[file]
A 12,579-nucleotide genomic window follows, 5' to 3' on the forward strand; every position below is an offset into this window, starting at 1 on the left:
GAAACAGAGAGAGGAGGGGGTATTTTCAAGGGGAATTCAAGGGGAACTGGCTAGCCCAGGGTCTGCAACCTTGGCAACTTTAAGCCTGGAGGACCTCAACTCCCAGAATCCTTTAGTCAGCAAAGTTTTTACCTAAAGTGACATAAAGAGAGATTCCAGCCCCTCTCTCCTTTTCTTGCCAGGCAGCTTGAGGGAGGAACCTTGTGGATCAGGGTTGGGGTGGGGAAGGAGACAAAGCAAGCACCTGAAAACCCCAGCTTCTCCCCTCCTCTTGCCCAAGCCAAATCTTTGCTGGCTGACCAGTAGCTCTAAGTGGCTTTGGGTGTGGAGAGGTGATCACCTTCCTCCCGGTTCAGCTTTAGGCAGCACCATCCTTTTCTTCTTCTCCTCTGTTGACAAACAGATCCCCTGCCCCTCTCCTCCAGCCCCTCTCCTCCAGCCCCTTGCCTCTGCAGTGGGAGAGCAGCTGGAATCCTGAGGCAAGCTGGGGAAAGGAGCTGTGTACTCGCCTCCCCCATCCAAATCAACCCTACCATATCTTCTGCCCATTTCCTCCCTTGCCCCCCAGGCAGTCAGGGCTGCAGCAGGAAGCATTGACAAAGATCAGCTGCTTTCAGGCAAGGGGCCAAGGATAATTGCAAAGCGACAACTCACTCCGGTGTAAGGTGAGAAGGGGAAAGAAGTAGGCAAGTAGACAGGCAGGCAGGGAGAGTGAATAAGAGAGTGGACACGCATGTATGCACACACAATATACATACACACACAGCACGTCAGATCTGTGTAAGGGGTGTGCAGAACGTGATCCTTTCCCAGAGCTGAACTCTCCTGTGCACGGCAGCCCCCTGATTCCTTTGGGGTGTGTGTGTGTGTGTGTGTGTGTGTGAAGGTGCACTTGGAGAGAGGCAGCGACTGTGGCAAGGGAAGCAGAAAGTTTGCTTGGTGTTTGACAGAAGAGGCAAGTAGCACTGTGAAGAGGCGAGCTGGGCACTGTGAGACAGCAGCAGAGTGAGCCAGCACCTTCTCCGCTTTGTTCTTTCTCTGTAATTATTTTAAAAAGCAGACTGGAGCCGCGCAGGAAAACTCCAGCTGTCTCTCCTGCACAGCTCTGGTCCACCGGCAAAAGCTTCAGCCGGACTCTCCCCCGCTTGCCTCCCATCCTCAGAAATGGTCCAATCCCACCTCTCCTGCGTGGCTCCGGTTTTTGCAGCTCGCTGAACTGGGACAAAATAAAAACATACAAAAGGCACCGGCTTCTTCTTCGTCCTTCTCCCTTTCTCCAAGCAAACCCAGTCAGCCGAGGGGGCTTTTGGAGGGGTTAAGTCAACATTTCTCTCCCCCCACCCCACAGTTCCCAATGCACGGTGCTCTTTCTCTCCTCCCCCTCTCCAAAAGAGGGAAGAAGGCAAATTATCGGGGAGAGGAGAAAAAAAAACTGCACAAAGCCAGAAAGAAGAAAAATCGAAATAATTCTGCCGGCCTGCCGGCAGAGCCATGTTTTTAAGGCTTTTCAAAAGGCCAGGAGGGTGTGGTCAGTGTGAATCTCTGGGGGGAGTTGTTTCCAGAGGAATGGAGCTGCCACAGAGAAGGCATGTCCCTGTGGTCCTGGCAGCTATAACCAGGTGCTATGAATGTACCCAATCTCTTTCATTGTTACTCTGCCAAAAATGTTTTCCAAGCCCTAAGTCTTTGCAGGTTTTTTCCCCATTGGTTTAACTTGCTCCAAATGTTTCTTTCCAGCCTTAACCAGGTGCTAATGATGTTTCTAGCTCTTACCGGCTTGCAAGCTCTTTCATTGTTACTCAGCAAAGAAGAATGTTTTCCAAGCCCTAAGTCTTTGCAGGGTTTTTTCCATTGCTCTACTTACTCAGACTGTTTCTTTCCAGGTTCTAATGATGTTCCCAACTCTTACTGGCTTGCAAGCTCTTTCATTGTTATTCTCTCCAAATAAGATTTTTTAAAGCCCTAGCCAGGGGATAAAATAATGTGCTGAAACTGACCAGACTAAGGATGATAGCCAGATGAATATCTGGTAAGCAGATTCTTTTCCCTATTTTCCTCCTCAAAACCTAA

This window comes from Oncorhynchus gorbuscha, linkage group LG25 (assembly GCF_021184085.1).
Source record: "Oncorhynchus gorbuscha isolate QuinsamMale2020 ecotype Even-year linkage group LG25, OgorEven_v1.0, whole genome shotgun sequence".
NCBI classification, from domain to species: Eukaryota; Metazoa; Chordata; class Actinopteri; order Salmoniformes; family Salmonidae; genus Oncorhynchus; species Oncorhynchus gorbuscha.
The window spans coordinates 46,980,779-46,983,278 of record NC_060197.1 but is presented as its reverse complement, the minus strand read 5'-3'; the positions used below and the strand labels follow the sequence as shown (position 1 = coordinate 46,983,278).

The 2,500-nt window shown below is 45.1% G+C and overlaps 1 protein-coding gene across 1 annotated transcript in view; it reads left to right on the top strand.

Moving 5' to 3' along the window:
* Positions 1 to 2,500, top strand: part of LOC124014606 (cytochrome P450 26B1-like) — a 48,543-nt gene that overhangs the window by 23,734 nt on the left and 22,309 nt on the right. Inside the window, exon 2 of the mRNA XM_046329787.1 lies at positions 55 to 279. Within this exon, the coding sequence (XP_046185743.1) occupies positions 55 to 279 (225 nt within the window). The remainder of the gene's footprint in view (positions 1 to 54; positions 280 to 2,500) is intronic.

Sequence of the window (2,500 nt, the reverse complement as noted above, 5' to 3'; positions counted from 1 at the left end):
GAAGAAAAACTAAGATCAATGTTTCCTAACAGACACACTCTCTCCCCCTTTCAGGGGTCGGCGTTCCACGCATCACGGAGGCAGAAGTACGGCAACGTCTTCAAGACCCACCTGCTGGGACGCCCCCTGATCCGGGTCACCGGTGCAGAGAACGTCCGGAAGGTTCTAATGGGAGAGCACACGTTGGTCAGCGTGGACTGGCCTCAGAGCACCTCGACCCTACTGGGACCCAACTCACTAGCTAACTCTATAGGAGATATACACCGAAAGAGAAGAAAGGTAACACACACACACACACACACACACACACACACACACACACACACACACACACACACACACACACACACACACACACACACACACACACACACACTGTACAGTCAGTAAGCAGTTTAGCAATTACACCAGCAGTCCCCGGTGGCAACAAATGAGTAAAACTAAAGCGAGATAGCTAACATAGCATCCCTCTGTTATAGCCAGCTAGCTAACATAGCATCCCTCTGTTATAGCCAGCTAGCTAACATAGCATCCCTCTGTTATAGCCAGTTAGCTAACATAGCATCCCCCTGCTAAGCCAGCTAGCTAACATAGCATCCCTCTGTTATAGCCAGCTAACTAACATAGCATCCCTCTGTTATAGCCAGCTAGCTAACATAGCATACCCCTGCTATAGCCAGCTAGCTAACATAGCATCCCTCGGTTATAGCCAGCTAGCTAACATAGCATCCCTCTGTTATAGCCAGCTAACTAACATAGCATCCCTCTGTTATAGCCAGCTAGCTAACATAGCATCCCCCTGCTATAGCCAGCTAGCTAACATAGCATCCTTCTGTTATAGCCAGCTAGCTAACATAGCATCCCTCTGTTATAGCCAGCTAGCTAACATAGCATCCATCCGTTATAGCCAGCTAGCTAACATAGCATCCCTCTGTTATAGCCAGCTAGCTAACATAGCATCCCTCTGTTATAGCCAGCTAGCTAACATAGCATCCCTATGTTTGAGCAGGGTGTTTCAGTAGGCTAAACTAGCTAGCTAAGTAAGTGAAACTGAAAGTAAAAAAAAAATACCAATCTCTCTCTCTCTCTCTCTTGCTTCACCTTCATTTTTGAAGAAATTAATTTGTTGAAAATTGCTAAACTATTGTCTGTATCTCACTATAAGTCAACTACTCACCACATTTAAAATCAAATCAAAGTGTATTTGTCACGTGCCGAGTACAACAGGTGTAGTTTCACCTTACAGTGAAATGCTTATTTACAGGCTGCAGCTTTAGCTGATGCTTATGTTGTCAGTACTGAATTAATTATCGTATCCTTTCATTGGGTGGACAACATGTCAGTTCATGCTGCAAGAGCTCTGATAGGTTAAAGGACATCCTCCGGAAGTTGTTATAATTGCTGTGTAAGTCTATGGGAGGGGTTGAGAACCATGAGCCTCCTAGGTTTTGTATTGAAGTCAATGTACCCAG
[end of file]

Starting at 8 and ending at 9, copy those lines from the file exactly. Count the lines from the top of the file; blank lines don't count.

Moving 5' to 3' along the window:
* Positions 1 to 2,500, top strand: part of LOC124014606 (cytochrome P450 26B1-like) — a 48,543-nt gene that overhangs the window by 23,734 nt on the left and 22,309 nt on the right. Inside the window, exon 2 of the mRNA XM_046329787.1 lies at positions 55 to 279. Within this exon, the coding sequence (XP_046185743.1) occupies positions 55 to 279 (225 nt within the window). The remainder of the gene's footprint in view (positions 1 to 54; positions 280 to 2,500) is intronic.